My uncle came from Douglas, Arizona. When he was young, he played guitar and sang mariachi music. He was the oldest of six children, and my mom remembers that he was a protector, that he took care of her. A few years after World War II, he and some friends dared each other to join the Army. They weren’t old enough and lied about their ages. He got sent to Japan, and we believe he had a girlfriend there. After he went missing, my grandmother received a letter in Japanese with a picture of a woman. My grandmother had no idea how to get it translated, and it has since been lost. Maybe my uncle married? Could he have even had a child?

On July 3, 1950, he was sent to Korea. On July 16, he was involved in a battle near the Kum River. He went missing just days past his 19th birthday. His family was notified on July 25 that he had been killed. Still, the family struggled. My grandmother kept asking for his remains. For years, the family had no way of knowing — could he still be alive? Could he be in a prison somewhere?

I’d given the military DNA samples several years ago. In February 2022, they contacted me asking for more DNA. Me, my mom and two other family members supplied some. Then, on July 13, 2022, the military phoned me and told me that they had gotten a positive ID. They had found my uncle.

This is the story I was told: In August of 1950, some farmers in Korea had found remains and had buried them. In March of 1951, American soldiers came through, and these farmers had led them to the graves. The remains were disinterred. Ultimately, my uncle was designated Unidentified Soldier 789, and he was buried at the Punchbowl cemetery in Hawaii. So, amazingly, when my mother and I went there to find his name in 1999, he was already there.

On Sept. 3, 2022, we buried my uncle in Tucson, Arizona. The funeral had full military honors. Both of my uncle’s surviving siblings were there — my mom and her sister, Connie. Soon after, I got to go to Korea. I would stare out the window and wonder if my uncle knew that this was the last place he would be alive. Now South Korea is a beautiful country, because of their sacrifices.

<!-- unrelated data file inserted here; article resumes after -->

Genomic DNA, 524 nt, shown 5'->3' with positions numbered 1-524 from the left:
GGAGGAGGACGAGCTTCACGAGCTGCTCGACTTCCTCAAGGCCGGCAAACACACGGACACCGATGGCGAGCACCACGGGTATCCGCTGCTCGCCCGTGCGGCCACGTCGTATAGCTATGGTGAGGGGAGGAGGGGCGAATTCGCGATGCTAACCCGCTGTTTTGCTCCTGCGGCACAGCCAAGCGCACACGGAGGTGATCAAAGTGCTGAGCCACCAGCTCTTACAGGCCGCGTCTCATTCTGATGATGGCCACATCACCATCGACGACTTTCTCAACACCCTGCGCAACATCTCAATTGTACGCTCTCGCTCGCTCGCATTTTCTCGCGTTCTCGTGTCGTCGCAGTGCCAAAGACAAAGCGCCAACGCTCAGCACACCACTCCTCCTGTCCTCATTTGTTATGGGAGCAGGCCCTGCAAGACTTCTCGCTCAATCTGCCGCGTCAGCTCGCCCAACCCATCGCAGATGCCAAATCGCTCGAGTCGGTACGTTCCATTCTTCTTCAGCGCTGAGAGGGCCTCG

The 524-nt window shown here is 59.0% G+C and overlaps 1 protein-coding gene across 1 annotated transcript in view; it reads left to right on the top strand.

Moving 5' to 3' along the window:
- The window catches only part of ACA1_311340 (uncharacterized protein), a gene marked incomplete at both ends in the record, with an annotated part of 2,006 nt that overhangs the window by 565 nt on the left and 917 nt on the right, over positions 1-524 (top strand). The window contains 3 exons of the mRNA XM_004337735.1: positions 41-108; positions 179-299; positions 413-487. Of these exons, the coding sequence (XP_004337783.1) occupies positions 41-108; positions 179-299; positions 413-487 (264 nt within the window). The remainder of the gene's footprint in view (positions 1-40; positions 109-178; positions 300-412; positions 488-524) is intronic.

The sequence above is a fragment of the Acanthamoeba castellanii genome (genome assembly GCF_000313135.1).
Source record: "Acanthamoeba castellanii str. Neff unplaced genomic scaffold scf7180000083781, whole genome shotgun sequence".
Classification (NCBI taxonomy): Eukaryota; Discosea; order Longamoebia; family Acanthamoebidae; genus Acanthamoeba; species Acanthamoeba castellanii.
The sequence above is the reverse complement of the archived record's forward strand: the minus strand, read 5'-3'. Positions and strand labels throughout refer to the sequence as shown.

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George Sousa, 93, a Korean War veteran who served in the 2nd infantry Division, 23rd Regiment, F Company, from 1951-52, poses for a portrait at his home. Mr. Sousa was wounded at Heart Break Ridge on Sept 13, 1951.
Philip Cheung

Memories of bloody battles, Christmas, sacrifice

George Sousa, 92, Del Mar, California

  • Corporal, U.S. Army, served in Korea from April 1951 to March 1952
  • Now a retired tuna fisherman
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Members of a United Nations infantry patrol move through a deserted street on the outskirts of Seoul, South Korea, May 6, 1951.
UPI/Bettmann Archive/Getty Images

The Korean War: Key Facts and Figures

June 25, 1950 — The war starts with a surprise attack by the North Korean army.

Oct. 19, 1950 — Massed Chinese troops cross the North Korea border and attack American, U.N. and South Korean forces.

July 27, 1953 — An armistice ends hostilities at the 38th parallel, with North and South Korea at prewar borders.

American casualties: 54,236 killed and missing; 103,284 wounded

South Korea: 217,000 military deaths

North Korea: 406,000 military deaths

China: 600,000 military deaths  

Total number of U.S. military who served in the combat theater: 1,789,000

First war in which the U.S. military fought in desegregated units

First United Nations “security action” 

22 nations sent troops and/or supplies to aid South Korea: 90 percent of all troops sent were American.  

U.S. troops still in Korea in 2023: 28,500

South Korean per capita GDP in 1950 (in dollars): $876 

North Korean per capita GDP in 1950 (in dollars): $654 

South Korean per capita GDP today: $33,390

North Korean per capita GDP today: $1,589

I was just a young fellow, inducted into the Army in February of 1951 at Fort Ord, California. I had never heard of Korea. I was assigned to F Company, 23rd Regiment, 2nd Infantry Division. My unit was located at a place called the Punch Bowl [the Haean Basin in the Gangwon province of South Korea]. My good buddy, J.C. Coffey, was just 18. He’d lied about his age and joined the Army at 16. We fought together in the Battle of Bloody Ridge and, from there, we went to Heartbreak Ridge on Sept. 13, 1951. We lived in foxholes on C-rations. 

You’d get a box every day with three cans of food, a box of chocolate, hardtack crackers and a pack of Lucky Strike cigarettes. Often we’d be up all night for days. Every now and then, you’d get pulled off the front line, and you’d get to go back and get a hot shower and new fatigues. That hot shower? Oh, boy. Let me tell you. Believe it or not, they sprayed our hair with DDT to kill the lice.

At Heartbreak Ridge, North Korea had the advantage. They were occupying the ridge and looking down, and we were trying to take it. A North Korean tank came around a corner and fired three rounds on us. These shots wiped out my squad, and I was the only survivor. My buddy J.C. Coffey was killed. So was another buddy, named Zalesky. I was evacuated, sent to Japan to a hospital for a month, and when I was ready, I was sent back to my unit.